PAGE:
10:8 Provide Consistent Clickability Cues
Strength of Evidence:
Provide sufficient cues to clearly indicate to users that an item is clickable.
Users should not be expected to move the cursor around a Web site (’minesweeping’) to determine what is clickable. Using the eyes to quickly survey the options is much faster than ’minesweeping.’ Similarly, relying on mouseovers to designate links can confuse newer users, and slow all users as they are uncertain about which items are links.
Be consistent in your use of underlining, bullets, arrows, and other symbols such that they always indicate clickability or never suggest clickability. For example, using images as both links and as decoration slows users as it forces them to study the image to discern its clickability.
Items that are in the top center of the page, or left and right panels have a high probability of being considered links. This is particularly true if the linked element looks like a real-world tab or push button.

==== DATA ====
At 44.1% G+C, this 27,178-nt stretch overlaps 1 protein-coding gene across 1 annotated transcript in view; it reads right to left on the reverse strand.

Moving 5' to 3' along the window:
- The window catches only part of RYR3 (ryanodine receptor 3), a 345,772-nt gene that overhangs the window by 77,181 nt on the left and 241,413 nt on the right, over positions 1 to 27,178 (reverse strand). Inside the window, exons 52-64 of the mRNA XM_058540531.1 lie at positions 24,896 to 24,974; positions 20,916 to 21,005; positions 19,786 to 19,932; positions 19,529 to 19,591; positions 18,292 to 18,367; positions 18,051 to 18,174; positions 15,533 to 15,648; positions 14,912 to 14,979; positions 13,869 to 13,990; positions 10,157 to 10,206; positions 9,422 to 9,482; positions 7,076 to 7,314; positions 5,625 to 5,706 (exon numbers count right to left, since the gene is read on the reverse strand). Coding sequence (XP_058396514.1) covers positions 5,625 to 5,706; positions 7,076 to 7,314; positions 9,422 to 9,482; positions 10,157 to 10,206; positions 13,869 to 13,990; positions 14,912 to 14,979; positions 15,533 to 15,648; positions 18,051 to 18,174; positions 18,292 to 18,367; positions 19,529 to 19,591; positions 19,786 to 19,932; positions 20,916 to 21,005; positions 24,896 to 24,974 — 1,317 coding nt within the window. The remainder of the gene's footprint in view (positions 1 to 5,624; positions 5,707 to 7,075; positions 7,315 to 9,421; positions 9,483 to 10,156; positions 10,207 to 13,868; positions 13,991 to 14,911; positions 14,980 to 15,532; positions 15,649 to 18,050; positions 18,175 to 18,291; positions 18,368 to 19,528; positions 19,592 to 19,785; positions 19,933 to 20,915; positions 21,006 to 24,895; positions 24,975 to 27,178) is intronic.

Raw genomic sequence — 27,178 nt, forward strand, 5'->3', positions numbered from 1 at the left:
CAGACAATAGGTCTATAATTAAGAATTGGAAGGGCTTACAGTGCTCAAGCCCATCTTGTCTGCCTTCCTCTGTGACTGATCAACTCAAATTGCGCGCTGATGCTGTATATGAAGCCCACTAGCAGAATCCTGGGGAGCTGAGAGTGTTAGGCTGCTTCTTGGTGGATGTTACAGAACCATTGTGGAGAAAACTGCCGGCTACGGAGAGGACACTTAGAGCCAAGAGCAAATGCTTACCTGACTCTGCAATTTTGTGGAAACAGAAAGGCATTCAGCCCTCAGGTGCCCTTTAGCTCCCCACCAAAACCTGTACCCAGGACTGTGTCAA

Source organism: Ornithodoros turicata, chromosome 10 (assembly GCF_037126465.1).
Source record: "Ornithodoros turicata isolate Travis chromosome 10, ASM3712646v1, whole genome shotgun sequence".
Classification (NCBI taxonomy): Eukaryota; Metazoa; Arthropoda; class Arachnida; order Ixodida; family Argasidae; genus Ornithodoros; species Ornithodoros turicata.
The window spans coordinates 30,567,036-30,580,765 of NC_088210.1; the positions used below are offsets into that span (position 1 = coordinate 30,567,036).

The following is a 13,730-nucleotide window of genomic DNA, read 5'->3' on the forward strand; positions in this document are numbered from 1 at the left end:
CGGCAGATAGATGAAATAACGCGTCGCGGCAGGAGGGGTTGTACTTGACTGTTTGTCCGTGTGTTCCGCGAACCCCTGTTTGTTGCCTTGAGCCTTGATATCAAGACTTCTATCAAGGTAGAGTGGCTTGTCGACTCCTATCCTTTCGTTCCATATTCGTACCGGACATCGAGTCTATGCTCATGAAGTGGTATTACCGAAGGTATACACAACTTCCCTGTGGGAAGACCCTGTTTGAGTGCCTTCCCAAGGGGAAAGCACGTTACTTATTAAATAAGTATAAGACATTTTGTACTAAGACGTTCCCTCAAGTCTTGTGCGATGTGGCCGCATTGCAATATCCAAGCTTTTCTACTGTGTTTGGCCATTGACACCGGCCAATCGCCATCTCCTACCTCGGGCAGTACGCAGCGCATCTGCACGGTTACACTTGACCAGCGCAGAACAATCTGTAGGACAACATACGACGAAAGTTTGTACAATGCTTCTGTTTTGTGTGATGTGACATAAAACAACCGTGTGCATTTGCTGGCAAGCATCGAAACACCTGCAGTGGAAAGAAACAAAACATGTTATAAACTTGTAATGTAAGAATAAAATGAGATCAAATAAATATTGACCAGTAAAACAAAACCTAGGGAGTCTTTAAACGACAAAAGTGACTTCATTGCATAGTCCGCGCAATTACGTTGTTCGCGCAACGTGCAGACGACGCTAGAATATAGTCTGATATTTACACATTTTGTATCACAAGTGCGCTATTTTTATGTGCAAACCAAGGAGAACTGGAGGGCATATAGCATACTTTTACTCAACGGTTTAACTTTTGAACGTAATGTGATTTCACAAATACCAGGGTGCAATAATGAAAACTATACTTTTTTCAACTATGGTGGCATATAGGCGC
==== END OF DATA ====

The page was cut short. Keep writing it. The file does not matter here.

Bailey, R.W., Koyani, S., & Nall, J. (2000, September 7). Usability testing of several health information Web sites, National Cancer Institute Technical Report. Bethesda, MD.
Farkas, D.K. & Farkas, J.B. (2000). Guidelines for designing web navigation. Technical Communication, 47(3), 341-358.
Nielsen, J. (1990, March). The art of navigating through hypertext. Communications of the ACM, 33(3), 296-310.
Tullis, T.S. (2001). Web usability lessons learned. Fidelity Center for Applied Technology Technical Report. Fidelity Investments.
With at least seven non-traditional colors for links, the clickability cues for users might lead to confusion as to which links have been visited or not.
A bulleted list of blue, underlined text. These are very strong clickability cues for users.
Related Usability Guidelines: